Malawi President Peter Mutharika and all ministers take 10% pay cut for 3 months to beat coronavirus

President Peter Mutharika of Malawi and all government ministers are taking a 10 percent pay cut for three months to raise money to respond to the novel coronavirus outbreak.

Local media reported that Mutharika made the announcement while revealing a stimulus package to mitigate the economic impact of COVID-19, the potentially deadly disease caused by the coronavirus.

79-year-old leader became president in 2014 but his re-election last year was cancelled in February after judges found there had been widespread irregularities.

Last Thursday Malawi reported its first coronavirus case, and the country now has four confirmed cases in total linked to people traveling from the United Kingdom.

The country has taken some containment measures to beat coronavirus. Schools are closed and the government has urged people to work from home to prevent the spread of the deadly bug.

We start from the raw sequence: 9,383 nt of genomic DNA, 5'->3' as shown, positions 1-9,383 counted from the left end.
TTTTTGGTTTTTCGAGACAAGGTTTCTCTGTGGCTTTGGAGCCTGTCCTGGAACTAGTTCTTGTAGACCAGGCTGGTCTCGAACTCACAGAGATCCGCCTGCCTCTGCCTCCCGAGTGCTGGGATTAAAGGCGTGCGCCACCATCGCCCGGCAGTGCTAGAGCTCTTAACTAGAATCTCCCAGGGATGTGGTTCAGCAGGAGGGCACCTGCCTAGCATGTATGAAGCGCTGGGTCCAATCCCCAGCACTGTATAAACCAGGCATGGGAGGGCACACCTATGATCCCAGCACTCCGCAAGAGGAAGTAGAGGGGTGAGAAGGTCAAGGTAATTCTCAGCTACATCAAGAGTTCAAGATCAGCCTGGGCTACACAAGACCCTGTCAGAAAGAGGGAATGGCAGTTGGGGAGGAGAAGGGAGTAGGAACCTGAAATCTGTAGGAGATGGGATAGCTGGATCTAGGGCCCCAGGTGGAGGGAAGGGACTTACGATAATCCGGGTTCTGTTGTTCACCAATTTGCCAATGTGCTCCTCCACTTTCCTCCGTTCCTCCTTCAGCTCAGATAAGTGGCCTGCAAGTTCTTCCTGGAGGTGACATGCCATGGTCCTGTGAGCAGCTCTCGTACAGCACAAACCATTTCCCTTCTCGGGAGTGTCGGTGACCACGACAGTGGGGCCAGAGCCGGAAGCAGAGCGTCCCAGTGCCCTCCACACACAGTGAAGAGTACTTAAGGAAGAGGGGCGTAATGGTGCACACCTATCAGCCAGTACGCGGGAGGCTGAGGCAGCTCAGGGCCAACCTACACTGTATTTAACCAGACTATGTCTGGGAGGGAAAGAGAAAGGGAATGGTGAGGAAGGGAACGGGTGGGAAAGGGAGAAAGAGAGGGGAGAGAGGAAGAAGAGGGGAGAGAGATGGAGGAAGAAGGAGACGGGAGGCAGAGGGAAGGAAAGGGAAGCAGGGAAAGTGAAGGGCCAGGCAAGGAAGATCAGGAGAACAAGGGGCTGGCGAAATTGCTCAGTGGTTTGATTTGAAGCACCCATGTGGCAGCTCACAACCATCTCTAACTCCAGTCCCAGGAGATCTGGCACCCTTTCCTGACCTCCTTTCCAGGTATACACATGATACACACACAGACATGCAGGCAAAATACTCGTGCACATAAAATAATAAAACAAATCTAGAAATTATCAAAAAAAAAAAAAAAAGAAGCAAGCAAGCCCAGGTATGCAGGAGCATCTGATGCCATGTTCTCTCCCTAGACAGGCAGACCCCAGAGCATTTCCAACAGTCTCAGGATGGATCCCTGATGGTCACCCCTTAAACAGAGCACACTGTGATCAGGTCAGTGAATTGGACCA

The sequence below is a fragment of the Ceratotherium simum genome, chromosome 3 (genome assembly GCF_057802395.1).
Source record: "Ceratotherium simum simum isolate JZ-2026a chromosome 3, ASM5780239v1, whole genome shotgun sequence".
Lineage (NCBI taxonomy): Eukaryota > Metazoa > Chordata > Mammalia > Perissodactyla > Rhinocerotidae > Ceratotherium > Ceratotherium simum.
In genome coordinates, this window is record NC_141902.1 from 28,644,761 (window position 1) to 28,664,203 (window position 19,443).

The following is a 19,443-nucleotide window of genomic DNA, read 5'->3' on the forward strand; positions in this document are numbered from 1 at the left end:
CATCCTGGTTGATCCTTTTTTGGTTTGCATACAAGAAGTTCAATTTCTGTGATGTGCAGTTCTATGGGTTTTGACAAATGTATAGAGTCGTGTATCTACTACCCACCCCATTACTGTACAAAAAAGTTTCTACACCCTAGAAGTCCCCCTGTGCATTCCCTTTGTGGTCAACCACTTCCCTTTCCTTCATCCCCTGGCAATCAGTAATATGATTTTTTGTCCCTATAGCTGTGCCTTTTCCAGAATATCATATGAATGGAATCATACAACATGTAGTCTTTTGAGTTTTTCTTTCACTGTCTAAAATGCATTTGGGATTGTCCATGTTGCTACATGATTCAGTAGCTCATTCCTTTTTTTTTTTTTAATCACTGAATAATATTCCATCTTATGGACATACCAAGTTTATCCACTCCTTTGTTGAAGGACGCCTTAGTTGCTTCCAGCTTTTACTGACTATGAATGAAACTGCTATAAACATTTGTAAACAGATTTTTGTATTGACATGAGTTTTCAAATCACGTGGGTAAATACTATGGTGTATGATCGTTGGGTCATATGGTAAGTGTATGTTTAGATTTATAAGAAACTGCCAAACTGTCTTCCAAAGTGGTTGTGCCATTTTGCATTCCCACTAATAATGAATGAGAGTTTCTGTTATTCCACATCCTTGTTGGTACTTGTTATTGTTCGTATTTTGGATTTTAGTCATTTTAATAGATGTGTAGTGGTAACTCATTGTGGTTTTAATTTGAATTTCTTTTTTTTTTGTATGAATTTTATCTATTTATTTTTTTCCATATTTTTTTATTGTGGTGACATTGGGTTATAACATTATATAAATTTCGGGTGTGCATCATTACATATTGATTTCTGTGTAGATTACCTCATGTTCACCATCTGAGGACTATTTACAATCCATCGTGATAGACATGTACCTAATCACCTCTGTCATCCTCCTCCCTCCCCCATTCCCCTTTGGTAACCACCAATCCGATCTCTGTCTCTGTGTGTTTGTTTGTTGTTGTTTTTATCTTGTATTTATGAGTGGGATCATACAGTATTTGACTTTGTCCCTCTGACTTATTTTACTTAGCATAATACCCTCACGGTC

In addition, all social gatherings of more than 100 people have been banned, including political rallies and church services.

However, Tobacco, which is Malawi’s main export will remain operational. Reuters quoted the president as saying that all tobacco markets would remain open to maintain foreign currency earnings and keep farmers in business, Reuters reports.

BBC reported that “Mr Mutharika earns about $3,600 (£3,000) a month but no figure was given for how much money would be raised by the pay cut for all ministers.”

The report added that “as part of the stimulus package, the president announced a series of tax breaks for businesses, a reduction in fuel prices and an increase in risk allowances for health workers, Reuters news agency reports”, adding that an extra 2,000 health workers would be recruited.

Chief White House Correspondent for

Simon Ateba is Chief White House Correspondent for Today News Africa. Simon covers President Joe Biden, Vice President Kamala Harris, the U.S. government, the United Nations, the International Monetary Fund, the World Bank and other financial and international institutions in Washington D.C. and New York City.

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